§ Sir G. Grey
said, he wished to put a question to the noble Lord the Member for North Lancashire, with reference to one of the orders of the day, namely, whether it was the intention of the Cabinet of which the noble Lord formed a part, on the 25th of June, 1832, to give the right of voting at elections of Members of Parliament for counties in Ireland to all persons occupying tenements for which they paid an annual rent of 10l. It would explain the meaning of his question if he stated to the House that, having referred to the noble Lord on the subject, the noble Lord had referred him to the bill. That bill, however, did not afford the means of 1073 deciding the question. The question referred to June, 1832, and the bill of May, 1830, was evidently not in the state in which it stood before the House at a subsequent period.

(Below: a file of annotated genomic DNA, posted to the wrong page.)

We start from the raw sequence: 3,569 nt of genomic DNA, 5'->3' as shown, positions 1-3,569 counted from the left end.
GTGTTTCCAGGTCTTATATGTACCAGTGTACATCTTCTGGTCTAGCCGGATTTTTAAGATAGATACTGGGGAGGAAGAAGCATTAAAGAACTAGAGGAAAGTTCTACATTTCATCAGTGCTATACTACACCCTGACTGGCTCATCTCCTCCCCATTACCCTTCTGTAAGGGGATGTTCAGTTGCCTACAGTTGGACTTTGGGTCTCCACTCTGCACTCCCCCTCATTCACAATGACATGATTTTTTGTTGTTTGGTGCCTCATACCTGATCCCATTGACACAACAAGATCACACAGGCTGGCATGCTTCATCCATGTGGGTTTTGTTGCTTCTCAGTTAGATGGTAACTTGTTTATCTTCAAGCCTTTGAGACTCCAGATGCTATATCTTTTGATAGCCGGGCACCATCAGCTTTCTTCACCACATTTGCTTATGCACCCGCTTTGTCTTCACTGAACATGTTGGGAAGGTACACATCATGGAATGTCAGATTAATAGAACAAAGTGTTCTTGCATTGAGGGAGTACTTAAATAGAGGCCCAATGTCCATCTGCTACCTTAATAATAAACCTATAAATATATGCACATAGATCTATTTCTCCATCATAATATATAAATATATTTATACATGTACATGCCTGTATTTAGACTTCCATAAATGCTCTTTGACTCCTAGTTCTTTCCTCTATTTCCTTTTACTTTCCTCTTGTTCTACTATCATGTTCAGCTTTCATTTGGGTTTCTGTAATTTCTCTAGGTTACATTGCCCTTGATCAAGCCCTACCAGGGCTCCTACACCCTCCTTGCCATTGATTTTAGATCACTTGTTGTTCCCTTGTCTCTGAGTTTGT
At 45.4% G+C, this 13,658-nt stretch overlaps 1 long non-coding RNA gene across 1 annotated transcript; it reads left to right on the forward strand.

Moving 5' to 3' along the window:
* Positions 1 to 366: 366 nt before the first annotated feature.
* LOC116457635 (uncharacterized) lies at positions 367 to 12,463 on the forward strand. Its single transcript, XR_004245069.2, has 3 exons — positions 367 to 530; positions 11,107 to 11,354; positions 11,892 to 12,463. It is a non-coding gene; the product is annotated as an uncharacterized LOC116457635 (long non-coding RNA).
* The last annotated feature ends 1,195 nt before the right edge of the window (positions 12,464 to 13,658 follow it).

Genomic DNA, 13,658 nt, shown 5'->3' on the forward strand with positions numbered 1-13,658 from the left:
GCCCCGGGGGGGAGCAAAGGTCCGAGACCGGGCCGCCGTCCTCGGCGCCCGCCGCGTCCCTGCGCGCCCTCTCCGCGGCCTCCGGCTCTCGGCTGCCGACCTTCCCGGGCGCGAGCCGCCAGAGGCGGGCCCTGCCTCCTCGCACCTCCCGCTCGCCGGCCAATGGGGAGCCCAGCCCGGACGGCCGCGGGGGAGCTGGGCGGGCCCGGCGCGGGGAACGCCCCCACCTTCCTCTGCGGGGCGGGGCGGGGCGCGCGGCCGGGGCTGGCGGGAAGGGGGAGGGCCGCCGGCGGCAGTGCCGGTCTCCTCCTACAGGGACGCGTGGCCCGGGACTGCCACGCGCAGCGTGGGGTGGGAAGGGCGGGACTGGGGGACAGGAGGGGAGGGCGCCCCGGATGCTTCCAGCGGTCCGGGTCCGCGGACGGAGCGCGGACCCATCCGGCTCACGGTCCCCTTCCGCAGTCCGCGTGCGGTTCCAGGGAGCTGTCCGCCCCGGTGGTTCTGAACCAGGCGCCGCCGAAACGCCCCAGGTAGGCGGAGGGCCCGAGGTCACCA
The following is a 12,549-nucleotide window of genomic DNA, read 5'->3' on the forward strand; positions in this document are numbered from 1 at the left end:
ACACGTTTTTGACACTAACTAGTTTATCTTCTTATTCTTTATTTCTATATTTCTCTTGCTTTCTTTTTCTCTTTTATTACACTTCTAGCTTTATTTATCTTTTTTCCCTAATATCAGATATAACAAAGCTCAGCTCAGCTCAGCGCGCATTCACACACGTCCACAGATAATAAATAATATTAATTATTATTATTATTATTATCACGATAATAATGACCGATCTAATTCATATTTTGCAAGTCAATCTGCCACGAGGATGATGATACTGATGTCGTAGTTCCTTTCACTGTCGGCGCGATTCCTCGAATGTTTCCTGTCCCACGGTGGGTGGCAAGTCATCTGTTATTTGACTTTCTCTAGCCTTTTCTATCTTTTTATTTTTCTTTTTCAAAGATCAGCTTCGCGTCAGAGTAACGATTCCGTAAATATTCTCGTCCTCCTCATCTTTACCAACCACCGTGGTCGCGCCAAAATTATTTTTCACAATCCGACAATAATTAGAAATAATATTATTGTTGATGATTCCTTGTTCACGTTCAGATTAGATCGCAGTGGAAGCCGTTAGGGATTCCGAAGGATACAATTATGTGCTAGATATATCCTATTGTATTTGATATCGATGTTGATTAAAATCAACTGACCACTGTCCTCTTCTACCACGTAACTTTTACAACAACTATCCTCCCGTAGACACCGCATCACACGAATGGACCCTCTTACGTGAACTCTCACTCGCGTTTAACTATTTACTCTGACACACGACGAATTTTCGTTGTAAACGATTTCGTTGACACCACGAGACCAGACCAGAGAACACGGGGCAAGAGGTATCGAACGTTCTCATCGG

said, the hon. Gentleman had been kind enough to put into his hands a copy of the Mirror of Parliament of 1832, and at the same time he had asked him to give an explanation of a; speech of his which he there found reported. A speech was then made by him in explanation of the bill as it stood at the time for consideration by the House, and as it was intended to stand by Earl Grey's Government. In explanation of his speech he had taken the liberty of referring the hon. Gentleman to the bill as he would find it up stairs, considering that a more authentic explanation than any which he could furnish. However, he well recollected the passage, because he had often looked at it, and he had noticed on various occasions that that speech contained a fundamental error throughout, arising out of a misprint he had no doubt, which made the whole statement perfectly unintelligible. The only explanation he could give was this. He was made to speak throughout of a rent of 10l., and he had little doubt the mistake had arisen from substituting the word "rent" for "interest," whereas he had been speaking as the bill spoke of an annual interest of 10l. It never was the intention of Earl Grey's Government to introduce the words in the report as part of the Reform Bill. He had no doubt that the error had arisen from the short-hand writer having, in copying out his notes afterwards, mistaken the mark, so that the word "interest" had been mistaken for the word "rent" or "rental." It certainly never was intended in the time of Earl Grey's Government to take such a course, and there were many hon. Members present who I could corroborate that statement.